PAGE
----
Armenian leader deplores the inefficacy of Russian-led alliance
The leader of Armenia spoke out his frustration on Wednesday at the failure of a Russian-led security alliance to help his country while in need against what he called aggression by Azerbaijan amid protests in the Armenian capital demanding the country change its axis towards the West.
Prime Minister Nikol Pashinyan called into question the effectiveness of the six-nation Collective Security Treaty Organisation (CSTO) in pointed opening remarks to a summit in the Armenian capital, Yerevan, as Russian President Vladimir Putin watched in silence.
"It is saddening that Armenia's membership in the CSTO did not stop Azerbaijan from resorting to aggressive actions,” Pashinyan told the meeting.
"Right up to today we have not managed to reach a decision regarding CSTO’s response to Azerbaijan’s aggression against Armenia. These facts do grave harm to the reputation of the CSTO both inside our country and outside its borders, and I consider this the main failure of Armenia’s chairmanship of the CSTO."
Armenia sent a direct request for assistance from the organization in September, when the Azerbaijan – Armenia border has seen the most violent confrontation since the Second Nagorno-Karabakh war, but the request met only with a promise to send observers.
Pashinyan contrasted that with the alliance's rapid decision in January to send troops to another member state, Kazakhstan, to help President Kassym-Jomart Tokayev survive a wave of unrest.
Before Pashinian’s speech in the summit, several hundred protesters gathered on Yerevan’s Freedom Square demanding that Armenia leave the CSTO over its failure to aid Armenia.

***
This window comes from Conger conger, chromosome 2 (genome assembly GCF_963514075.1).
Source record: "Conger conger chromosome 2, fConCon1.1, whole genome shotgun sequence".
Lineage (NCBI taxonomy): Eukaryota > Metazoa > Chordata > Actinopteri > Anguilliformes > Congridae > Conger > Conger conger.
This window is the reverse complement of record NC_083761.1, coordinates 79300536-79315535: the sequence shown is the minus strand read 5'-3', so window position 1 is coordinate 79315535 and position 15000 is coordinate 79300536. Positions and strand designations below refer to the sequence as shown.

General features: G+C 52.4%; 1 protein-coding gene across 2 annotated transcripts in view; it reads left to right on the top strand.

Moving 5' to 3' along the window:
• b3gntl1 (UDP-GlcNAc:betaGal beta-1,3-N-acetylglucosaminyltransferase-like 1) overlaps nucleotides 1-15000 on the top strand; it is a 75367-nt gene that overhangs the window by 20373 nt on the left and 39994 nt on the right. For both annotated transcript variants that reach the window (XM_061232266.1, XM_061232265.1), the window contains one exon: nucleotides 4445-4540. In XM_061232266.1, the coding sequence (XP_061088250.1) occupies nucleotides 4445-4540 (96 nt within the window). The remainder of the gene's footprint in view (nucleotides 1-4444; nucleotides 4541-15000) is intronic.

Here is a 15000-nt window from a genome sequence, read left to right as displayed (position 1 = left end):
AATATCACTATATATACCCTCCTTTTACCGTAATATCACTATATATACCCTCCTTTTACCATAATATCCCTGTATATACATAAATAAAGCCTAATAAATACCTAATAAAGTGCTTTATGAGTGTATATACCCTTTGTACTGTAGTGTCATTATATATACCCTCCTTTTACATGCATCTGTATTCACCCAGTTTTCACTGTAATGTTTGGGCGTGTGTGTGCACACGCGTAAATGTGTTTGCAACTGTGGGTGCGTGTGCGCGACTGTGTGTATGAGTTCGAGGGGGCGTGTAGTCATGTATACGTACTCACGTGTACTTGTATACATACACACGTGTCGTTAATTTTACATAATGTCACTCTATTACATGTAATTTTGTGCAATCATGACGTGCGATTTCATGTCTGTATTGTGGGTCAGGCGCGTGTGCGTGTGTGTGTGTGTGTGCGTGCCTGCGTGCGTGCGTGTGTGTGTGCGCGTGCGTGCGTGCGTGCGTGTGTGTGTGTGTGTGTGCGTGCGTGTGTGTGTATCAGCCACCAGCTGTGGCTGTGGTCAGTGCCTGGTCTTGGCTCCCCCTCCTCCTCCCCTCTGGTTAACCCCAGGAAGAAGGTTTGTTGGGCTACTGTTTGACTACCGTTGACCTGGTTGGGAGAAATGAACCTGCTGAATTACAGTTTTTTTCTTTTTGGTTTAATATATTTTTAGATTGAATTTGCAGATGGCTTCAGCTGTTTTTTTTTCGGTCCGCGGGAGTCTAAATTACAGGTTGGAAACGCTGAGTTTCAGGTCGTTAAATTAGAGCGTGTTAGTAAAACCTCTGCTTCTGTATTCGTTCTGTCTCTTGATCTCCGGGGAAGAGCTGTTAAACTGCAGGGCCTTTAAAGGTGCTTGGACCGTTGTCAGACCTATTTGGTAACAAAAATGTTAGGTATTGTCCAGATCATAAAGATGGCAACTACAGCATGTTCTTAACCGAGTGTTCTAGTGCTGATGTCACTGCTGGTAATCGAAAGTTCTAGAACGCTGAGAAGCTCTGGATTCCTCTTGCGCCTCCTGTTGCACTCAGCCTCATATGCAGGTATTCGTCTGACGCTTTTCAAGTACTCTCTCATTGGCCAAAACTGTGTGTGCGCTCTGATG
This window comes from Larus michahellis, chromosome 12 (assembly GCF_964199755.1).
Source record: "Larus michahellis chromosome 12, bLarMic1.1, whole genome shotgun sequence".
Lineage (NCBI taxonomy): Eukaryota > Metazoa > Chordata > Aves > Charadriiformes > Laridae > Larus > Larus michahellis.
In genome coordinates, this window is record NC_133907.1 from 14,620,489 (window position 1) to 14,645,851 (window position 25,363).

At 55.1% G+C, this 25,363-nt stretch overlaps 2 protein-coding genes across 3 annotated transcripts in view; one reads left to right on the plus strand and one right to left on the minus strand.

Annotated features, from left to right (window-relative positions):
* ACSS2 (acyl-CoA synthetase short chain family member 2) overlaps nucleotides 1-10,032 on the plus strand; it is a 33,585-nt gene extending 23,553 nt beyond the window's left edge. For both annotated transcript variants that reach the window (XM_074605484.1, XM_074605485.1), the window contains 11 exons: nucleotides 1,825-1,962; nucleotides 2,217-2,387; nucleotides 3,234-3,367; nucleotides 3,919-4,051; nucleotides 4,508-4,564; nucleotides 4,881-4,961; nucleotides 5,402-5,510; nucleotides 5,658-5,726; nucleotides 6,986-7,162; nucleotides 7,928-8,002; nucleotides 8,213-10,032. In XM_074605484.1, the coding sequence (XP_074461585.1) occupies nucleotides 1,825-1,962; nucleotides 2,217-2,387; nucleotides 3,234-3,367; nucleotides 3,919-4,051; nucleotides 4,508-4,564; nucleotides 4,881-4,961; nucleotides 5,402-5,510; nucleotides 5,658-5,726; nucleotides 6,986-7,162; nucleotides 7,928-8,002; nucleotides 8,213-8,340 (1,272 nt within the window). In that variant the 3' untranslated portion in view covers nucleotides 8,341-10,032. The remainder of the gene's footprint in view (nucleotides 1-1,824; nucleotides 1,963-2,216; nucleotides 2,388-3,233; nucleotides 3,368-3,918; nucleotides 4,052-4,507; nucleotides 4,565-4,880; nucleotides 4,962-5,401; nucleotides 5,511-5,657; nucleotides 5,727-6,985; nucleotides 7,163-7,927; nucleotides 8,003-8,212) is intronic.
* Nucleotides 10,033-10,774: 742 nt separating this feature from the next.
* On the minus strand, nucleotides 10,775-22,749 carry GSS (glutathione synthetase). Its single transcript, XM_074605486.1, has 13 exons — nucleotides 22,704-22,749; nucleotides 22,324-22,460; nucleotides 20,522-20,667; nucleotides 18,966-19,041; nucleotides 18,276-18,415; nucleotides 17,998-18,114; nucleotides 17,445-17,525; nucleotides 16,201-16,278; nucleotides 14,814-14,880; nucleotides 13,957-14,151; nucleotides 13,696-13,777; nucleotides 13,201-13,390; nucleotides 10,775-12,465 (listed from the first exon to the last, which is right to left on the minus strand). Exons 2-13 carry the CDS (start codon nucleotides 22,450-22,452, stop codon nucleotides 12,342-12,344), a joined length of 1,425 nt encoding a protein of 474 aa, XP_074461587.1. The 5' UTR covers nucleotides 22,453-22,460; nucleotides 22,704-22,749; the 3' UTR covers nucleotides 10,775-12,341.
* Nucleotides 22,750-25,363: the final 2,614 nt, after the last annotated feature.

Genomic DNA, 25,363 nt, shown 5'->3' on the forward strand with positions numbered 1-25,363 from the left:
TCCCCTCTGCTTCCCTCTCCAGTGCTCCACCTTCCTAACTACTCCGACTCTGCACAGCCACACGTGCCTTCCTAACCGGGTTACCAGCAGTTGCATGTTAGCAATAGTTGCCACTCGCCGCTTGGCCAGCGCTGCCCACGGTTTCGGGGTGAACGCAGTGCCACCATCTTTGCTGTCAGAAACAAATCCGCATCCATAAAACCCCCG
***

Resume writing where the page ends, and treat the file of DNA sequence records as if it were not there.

On Tuesday evening, participants of a protest organized by the National-Democratic Pole (NDP) chanted anti-Russian slogans as they marched through central Yerevan. They charged that neither Russia nor other members of the CSTO, including Belarus, Kazakhstan, Kyrgyzstan, and Tajikistan, helped Armenia.
Azerbaijan and Armenia have been embroiled in a six weeks war over the disputed Nagorno-Karabakh region in autumn 2020 which ended with a series of major territorial victories by Azerbaijan after more than 6,000 people were killed.
Meanwhile, President Vladimir Putin on Tuesday discussed over a phone conversation with his Azerbaijani counterpart Ilham Aliyev, the implementation of an agreement reached last month in Sochi that imposed both sides to respect each other’s territorial integrity and sovereignty.
“The importance of continuing the work in the trilateral format for ensuring security on the Armenian-Azerbaijani border and restoring transport infrastructure in the South Caucasus was emphasized,” a Kremlin statement about the phone call said.
Tuesday’s telephone call also was the second conversation between Putin and Aliyev in the last week.